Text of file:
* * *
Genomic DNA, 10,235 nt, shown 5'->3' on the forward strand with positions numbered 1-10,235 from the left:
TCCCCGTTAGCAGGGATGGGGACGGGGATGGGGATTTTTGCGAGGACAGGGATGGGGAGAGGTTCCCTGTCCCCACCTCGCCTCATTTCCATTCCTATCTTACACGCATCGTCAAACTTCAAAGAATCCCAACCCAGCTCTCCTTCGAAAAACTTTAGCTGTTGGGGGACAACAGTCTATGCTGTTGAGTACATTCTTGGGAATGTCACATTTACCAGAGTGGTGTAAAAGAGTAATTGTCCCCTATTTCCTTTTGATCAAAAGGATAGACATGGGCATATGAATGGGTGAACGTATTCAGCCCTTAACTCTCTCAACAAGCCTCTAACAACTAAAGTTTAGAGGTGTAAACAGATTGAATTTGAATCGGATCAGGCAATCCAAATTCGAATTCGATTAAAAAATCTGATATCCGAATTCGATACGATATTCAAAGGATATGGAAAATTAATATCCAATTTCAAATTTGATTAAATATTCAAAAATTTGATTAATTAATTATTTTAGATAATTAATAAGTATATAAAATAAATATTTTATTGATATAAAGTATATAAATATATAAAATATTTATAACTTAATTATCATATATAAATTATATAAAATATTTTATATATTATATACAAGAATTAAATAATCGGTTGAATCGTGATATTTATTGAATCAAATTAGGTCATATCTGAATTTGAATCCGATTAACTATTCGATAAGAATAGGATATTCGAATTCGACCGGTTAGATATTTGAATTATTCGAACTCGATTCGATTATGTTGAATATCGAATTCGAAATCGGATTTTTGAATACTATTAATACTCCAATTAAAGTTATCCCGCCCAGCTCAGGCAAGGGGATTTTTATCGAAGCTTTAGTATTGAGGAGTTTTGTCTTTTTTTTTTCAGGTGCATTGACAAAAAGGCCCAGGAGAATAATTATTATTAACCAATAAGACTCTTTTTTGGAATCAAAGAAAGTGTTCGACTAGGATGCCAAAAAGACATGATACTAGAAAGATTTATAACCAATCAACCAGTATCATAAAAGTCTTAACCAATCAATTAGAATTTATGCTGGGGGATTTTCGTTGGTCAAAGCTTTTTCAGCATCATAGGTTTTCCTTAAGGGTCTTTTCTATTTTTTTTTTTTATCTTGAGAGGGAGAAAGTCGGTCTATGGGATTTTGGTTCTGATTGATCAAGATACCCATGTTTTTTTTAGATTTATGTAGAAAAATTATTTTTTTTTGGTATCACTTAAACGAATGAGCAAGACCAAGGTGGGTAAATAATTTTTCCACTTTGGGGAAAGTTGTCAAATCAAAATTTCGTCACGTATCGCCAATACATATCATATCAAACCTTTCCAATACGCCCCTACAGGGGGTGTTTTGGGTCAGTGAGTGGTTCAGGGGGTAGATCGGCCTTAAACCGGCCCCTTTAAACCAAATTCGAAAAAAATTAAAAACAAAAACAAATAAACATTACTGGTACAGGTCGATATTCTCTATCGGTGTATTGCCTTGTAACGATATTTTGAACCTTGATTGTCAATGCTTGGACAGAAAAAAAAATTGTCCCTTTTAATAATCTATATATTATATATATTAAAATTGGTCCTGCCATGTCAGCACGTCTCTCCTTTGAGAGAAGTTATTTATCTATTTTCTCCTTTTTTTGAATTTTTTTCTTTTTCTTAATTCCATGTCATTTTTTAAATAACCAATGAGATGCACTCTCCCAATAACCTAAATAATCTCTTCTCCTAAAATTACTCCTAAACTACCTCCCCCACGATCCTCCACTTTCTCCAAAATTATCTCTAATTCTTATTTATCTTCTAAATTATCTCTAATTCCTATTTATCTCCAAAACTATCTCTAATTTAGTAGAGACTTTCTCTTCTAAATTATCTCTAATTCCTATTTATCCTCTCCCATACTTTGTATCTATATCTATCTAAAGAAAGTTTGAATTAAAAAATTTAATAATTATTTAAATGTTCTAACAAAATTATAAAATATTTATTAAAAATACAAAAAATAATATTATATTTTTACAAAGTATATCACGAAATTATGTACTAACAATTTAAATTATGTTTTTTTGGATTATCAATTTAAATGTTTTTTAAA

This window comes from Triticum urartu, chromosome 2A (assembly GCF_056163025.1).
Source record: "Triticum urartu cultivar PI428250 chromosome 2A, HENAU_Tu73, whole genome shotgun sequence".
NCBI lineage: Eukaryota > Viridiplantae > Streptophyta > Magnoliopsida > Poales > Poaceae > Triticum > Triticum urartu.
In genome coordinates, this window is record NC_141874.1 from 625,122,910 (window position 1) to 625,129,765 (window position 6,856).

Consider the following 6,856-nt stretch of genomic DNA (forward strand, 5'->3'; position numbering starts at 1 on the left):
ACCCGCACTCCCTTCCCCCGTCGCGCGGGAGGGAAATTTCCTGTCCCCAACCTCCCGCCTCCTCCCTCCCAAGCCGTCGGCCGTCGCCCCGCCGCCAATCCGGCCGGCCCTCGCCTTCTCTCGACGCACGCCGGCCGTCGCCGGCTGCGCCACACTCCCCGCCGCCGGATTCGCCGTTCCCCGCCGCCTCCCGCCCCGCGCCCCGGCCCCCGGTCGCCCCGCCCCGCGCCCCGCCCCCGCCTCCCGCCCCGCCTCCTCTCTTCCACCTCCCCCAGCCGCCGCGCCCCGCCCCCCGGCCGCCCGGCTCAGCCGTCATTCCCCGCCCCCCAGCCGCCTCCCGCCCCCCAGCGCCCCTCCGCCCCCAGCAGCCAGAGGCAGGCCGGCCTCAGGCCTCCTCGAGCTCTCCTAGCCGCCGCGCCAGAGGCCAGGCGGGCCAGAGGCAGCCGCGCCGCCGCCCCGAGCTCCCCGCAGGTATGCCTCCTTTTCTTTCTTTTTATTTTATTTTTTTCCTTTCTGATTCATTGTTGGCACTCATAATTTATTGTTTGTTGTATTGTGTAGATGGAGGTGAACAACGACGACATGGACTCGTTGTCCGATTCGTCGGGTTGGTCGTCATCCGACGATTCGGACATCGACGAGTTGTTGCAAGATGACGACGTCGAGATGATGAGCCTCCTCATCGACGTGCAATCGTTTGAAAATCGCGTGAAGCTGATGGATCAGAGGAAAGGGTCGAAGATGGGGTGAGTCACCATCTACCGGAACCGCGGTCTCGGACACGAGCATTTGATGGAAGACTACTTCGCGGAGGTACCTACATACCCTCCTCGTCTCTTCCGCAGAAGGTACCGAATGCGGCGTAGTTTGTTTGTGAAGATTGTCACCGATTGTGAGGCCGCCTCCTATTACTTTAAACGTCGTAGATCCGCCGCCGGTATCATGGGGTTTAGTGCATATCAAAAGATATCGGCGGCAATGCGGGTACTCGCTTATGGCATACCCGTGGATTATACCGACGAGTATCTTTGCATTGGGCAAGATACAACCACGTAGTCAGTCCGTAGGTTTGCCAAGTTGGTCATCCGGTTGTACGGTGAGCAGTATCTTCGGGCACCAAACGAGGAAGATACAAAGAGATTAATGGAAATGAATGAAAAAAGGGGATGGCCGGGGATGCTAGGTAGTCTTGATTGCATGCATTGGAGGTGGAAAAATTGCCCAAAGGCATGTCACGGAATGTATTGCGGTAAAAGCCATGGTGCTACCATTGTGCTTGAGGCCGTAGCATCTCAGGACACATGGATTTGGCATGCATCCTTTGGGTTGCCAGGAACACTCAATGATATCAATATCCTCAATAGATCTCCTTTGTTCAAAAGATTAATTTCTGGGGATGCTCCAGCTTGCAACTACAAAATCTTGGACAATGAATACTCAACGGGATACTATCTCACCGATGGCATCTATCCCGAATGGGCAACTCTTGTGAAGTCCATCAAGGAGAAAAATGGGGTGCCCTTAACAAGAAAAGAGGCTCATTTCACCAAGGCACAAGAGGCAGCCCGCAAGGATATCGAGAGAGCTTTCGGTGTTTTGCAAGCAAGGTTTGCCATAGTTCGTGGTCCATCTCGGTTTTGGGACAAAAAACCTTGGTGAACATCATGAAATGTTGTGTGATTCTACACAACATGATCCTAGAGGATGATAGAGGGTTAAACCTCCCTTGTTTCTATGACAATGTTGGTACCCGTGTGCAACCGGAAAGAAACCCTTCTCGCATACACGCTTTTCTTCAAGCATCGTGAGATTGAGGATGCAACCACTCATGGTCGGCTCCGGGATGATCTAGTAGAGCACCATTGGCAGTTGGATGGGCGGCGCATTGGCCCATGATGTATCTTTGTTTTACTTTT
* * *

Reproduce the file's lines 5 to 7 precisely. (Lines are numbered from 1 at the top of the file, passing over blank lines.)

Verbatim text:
NCBI lineage: Eukaryota > Viridiplantae > Streptophyta > Magnoliopsida > Poales > Poaceae > Triticum > Triticum urartu.
In genome coordinates, this window is record NC_141874.1 from 625,122,910 (window position 1) to 625,129,765 (window position 6,856).

Consider the following 6,856-nt stretch of genomic DNA (forward strand, 5'->3'; position numbering starts at 1 on the left):